into the periscope. All apparatus must be kept
clean and used for no other purpose. The cold
trap and vacuum lines should be blown out before each use with a strong jet from the dry
nitrogen flask. Hose lines should be as short as
possible and the joints hermetically tight. If periscopes are dried or recharged in place on the vessel, all equipment should be available on board.
Long lines for dry gas or vacuum should not be
used under any circumstances.
D. CARE OF FLOODED PERISCOPE|
2D1. Preservation of flooded periscopes. 1. A
drain opening is provided in the base of the eyepiece box on the Type II and III periscopes.
Opening this drain first requires the removal of
the stadimeter housing assembly. A screw with a
lead washer is secured in this tapped hole. Removal of this screw permits the repairman to
drain the periscope.
2. When periscopes have been flooded and
subsequently emptied of water, the resulting
corrosion damages certain parts beyond repair unless prompt counter-measures are taken.
3. As soon as possible after flooding, flush with
fresh water and dry thoroughly, if practicable.
Then apply a rust preventive compound similar
to Tectyl Grade III or No. 511 to internal parts.
4. If Tectyl is not available, the periscope
should be sealed after flushing and left filled with
fresh water until repairs are effected.
E. REMOVING AND INSTALLING A PERISCOPE|
2E1. Removing a periscope. A periscope is removed as follows:
1. The precautions to be taken when elevating a periscope are:
a) Notify any men working around the vicinity to stand clear.
b) If a cover plate is provided remove the
cover plate from the top steady bearing of the
2. The submarine is moored on either the
starboard or port side of the tender (Figure 2-33).
Generally it is moored on the side where the periscope is transported most easily to the optical
3. Elevate the periscope to the height required, which should be high enough to accommodate two slings of sufficient length to clear the
fragile head (Figure 2-34). Each sling is provided
with a spreader bar to prevent contact with the
relatively fragile head and taper section of a
Type II periscope. The same procedure is followed for other types of periscopes.
4. Secure a suitable forged steel hoisting
clamp (2, Figure 2-34) of ample proportion
around the outer tube at least 12 inches below
the joint between the outer tube and the taper
section (Figure 2-24). The hoisting clamp should
be lined with asbestos brake lining, or emery
cloth placed with the smooth side to the outer
tube. Special steel bolts must be used.
5. One or 2 safety clamps (3a Figure 2-34)
(the brass clamps supplied with the shipping box
will serve) should be secured above the hoisting
clamp. Under no circumstances are poorly fitting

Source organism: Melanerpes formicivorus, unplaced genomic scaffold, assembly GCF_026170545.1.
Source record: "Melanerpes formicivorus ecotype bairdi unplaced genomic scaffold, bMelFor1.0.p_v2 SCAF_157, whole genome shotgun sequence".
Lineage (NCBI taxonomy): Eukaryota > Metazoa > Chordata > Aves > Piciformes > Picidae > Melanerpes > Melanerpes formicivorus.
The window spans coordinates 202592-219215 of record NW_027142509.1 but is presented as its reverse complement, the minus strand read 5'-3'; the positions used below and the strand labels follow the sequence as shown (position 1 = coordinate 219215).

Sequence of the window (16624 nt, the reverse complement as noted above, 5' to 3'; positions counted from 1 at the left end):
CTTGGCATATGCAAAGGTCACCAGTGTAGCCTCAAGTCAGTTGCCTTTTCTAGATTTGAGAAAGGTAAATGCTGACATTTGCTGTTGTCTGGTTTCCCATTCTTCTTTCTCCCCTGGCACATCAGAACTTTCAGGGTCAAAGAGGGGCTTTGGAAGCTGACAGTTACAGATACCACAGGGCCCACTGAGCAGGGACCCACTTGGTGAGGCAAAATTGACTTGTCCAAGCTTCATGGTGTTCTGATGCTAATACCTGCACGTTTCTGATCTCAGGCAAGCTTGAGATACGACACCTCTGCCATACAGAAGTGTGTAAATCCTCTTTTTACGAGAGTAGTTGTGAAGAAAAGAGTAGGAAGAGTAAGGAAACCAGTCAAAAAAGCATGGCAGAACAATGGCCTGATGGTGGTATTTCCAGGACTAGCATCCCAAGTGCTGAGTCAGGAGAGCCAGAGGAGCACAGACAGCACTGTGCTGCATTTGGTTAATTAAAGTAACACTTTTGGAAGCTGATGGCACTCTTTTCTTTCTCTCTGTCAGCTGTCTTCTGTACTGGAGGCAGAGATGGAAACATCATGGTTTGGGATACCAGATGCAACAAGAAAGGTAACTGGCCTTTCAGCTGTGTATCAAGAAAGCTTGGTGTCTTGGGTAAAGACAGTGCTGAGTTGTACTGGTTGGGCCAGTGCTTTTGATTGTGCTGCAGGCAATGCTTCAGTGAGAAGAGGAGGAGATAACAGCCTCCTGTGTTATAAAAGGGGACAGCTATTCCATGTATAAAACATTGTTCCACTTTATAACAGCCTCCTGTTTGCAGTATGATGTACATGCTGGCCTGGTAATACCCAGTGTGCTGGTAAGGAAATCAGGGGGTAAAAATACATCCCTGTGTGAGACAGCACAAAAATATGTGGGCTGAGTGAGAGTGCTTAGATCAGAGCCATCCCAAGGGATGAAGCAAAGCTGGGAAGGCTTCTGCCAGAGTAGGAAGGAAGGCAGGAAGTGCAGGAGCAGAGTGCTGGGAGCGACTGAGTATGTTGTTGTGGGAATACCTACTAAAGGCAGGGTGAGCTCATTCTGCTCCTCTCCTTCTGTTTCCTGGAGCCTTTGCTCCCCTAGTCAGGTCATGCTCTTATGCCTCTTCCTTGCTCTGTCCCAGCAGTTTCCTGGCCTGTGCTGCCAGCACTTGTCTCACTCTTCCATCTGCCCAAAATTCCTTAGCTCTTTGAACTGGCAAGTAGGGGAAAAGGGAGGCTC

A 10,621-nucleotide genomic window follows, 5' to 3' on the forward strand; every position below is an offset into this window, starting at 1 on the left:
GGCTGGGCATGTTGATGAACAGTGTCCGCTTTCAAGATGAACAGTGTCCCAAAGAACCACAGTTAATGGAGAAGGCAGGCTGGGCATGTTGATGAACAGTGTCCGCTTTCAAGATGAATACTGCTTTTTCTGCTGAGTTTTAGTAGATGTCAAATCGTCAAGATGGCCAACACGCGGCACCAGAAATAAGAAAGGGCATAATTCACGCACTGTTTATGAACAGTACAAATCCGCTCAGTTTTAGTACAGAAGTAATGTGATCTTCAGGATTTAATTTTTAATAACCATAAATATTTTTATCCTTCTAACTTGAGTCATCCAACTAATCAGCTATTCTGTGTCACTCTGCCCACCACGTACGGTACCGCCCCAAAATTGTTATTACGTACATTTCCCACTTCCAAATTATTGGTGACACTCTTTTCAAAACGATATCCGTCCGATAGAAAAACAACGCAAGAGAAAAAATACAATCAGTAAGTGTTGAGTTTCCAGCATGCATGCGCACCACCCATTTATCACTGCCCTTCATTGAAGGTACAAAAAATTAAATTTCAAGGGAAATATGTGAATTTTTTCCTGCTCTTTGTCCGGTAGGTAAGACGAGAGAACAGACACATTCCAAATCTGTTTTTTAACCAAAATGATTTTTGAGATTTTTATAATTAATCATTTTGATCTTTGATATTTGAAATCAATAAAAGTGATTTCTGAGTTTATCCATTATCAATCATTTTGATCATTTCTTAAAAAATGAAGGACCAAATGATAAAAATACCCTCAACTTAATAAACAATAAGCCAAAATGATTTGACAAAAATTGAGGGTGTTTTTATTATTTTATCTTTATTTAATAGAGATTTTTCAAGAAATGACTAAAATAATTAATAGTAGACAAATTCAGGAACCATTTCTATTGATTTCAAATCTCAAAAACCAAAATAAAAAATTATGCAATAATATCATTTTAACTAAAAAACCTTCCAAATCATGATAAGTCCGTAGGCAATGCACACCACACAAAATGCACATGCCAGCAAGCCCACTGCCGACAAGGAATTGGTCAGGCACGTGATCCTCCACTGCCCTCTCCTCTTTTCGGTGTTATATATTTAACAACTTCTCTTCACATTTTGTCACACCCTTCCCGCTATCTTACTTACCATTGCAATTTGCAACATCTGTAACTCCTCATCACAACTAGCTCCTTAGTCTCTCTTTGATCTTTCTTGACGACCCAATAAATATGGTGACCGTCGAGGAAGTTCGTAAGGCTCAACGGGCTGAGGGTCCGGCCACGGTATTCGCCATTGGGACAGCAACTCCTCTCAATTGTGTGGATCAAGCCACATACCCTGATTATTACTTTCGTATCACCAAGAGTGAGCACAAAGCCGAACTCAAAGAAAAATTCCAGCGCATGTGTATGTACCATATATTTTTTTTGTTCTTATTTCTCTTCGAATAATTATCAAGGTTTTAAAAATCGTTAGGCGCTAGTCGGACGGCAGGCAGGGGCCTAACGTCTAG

clamps or clamps containing setscrews to be used,
nor should any clamp be directly over the joint
between the body tube and the taper section,
as severe damage to the periscope may result
6. Place the hook of the lifting crane (4,
Figure 2-34) in the hook opening of the spreader
7. Raise the periscope to the observing position and transfer the weight of the periscope to
the lifting crane (Figure 2-35). This gives the repairman access to all external parts.
Figure 2-33. Submarine moored on port side of
Figure 2-34. Elevation of periscope to height
required; attachment of hoisting clamp and safety
clamp; placement of the hook of the lifting crane
in the spreader bar.
Figure 2-35. Raising the periscope to the observing
8. Remove all external parts which project
beyond the circumference of the outer tube
Figure 2-36). At the time of removal, note the
position of the reference marks on the square
ends of the training handle packing gland assembly shafts with corresponding reference
marks on the training handles for proper reassembly.
Note the reference marks on the focusing knob assembly in a similar manner.
a) Remove the training handles by taking out
eight hinge, bracket bolts (19 and 21, Figures
4-43 and 4-44, respectively), for the left and
right training handles of a Type II periscope.
Figure 2-36. Removal of external parts of periscope.
b) Remove the focusing knob assembly by
taking out four lockscrews (10, Figure 4-39).
c) Remove the rayfilter by pulling, outward on
both spring-actuated plunger knobs (24, Figure
d) To remove the stadimeter housing assembly, follow the same procedure stated in Step
9, Section 2B8.
e) Remove the eyepiece attachments that are
secured to the anchor screw pins (19, Figure
4-29) projecting from the eyepiece box itself.
Figure 2-37. Rotation of periscope to detect
f) Remove the hoisting yoke when the crane
has taken the full weight of the periscope as follows (Figure 7-26):
1) Remove the wire rope with the sleeves for
the 7/16-inch wire rope (11) and with the adjusting nuts for the wire rope (10). Lash down the
slack wire rope to the wire rope drum of the
2) Take out the cover ring lockscrews (4).
3) Unscrew the cover ring (2) with a spanner
wrench. Remove the hoisting yoke body (1),
phosphor-bronze locating collar (9), lower ball bearing race (8), ball bearings and retainer (7),